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Re: Starting a nursery

I've discovered that what was popular last year, and can't be found at the
nursery (example Hydrangea 'Endless Summer' 2 seasons ago) is EVERYWHERE by
the next season and no one wants it. 

The first year I did my nursery everyone wanted Verbena 'Homestead Purple.'
So, on the advice of one of my retail nursery owners I ordered a bunch of
plugs the next spring. I could barely give it away. I know people see
things in Southern Living Magazine (here especially) and fly out to the
nurseries to get it. By the next year they're looking for something else

So, my advice would be to start keeping up with what's named most popular,
or best plant of the year, etc. Because next spring people will be looking
for it if it's been mentioned in a magazine. 

Isn't there a Mid-West Living magazine?

Andrea H
Beaufort, SC

> [Original Message]
> From: kmrsy@netzero.net <kmrsy@netzero.net>
> To: <gardenchat@hort.net>
> Date: 8/16/2005 11:55:44 PM
> Subject: Re: [CHAT] Starting a nursery
> Oh Chris, there is no real way of telling. We brought in 25
> Schizophragma hydranginoides 'Moonlight' in 2003 and still have half of
> them. We thought they'd sell very well, especially at only $8 (I just
> saw that Gardeners Supply is selling it for $24.) Then there was the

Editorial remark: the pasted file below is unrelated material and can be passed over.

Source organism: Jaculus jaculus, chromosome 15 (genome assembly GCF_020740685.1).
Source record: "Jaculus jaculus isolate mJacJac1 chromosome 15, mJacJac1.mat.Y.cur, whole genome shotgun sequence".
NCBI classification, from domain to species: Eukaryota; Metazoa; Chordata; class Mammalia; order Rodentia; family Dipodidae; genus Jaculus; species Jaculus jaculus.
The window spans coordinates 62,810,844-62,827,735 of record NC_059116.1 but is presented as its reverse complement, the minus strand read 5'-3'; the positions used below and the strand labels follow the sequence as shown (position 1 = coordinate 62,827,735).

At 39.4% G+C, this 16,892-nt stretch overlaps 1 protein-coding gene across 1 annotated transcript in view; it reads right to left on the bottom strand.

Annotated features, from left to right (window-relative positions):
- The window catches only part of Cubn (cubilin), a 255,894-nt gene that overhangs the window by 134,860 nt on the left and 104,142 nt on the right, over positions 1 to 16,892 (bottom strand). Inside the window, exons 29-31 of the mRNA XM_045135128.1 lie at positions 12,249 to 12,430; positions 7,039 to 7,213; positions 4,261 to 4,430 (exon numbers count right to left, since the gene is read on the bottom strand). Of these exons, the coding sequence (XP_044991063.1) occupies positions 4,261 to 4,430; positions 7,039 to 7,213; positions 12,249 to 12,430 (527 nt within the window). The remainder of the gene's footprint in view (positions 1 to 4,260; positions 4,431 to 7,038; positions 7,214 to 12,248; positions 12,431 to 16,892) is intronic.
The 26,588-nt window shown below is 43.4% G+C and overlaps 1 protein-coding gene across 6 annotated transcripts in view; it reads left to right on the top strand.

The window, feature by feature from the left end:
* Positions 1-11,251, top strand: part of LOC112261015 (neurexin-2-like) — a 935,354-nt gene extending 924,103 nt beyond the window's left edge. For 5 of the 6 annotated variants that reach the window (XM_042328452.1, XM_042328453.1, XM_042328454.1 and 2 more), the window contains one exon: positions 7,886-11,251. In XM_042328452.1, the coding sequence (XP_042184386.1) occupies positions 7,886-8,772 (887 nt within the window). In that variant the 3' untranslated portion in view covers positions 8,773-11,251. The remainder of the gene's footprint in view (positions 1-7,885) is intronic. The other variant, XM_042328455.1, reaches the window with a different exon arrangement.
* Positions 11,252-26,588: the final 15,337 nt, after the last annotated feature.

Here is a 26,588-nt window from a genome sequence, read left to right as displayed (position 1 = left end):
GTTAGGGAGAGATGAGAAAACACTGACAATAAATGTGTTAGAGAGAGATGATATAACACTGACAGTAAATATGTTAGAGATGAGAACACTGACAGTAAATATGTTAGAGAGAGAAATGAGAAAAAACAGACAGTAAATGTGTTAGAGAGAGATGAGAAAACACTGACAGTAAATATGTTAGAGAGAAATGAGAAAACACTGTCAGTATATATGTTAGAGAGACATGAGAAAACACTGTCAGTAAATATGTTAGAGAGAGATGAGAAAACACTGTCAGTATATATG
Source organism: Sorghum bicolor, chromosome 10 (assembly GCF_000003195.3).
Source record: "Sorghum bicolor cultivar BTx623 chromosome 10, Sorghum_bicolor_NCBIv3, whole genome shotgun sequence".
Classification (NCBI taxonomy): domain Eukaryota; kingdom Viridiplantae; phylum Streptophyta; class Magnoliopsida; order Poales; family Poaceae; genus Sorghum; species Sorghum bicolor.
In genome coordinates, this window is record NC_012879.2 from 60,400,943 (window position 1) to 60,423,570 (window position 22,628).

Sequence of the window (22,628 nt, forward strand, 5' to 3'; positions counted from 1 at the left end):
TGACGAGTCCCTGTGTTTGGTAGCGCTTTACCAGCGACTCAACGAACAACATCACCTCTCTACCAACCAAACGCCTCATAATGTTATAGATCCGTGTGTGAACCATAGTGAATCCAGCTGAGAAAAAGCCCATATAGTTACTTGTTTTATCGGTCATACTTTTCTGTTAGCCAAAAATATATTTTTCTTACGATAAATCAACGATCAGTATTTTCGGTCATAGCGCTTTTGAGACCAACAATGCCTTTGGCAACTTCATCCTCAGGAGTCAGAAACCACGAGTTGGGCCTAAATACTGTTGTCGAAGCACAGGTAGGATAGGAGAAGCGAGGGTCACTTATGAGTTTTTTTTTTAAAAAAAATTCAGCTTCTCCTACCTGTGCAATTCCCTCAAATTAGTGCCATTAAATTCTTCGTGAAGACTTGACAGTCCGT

> Euphorbia amygdaloides 'Purpurea'. I liked it and brought in 32 of them.
> They looked great, but they just sat there, couldn't seem to get anyone
> interested. I could only stay for about half the sale, had to go back to
> work. When I did inventory the next day, they were all gone.
> Then there's the chicken/egg thing. Who is your market? How will you
> reach them? How many customers will you have? If you knew, you might be
> able to guess better. But you won't be able to that until they see what
> you have to offer.
> Someone earlier mentioned stating Limited qtys available. That's good,
> but you should really stay on top of responding to folks quickly if
> their order comes in after you've sold out. Offer a substitute. Offer to
> send it next year. Offer a discount on something else. Or cheerfully and
> quickly send a refund.
> Kitty
> -- "Christopher P. Lindsey" <lindsey@mallorn.com> wrote:
> > In general you're locked into the way the wholesaler sells them. Walters
> > likes 25s and some 20s, while other suppliers sell in 16s or 32s...or
> > whatever fits the plastics they use. Bluestone gives price breaks in
> > 10cent increments. One price for 6, another at 18 and another at 36.
> > That's one nice thing about Sunshine. Yes, he sells in 100s, but you can
> > make up that 100 any way you want - 6 of this and 30 of that.
> But what I mean is, how many should I have?  If someone sells them in 
> groups of 6, should I only carry 6?  What's considered normal inventory
> for a new mailorder nursery?
> For example, I only have 4 Aronia prunifolium right now.  Is it worth 
> getting more?  I think it's a great landscape plant, but I obviously
> don't want to end up stuck with more expensive inventory.  And only
> 10 Geranium 'Tiny Monster'.
> I know it's a guessing game, but I'm trying to figure out the upper and
> lower limits.  Is a successful plant going to sell 12?  24?  I know that
> I won't sell more than 12 Dennstaedtia punctilobula or 6 Eupatorium 
> purpureum 'Little Joe' because they're not particularly mainstream right
> now, but what about the hottest new Tricyrtis?
> Or am I wrong?  Will I sell lots of those plants that I mentioned?
> Chris
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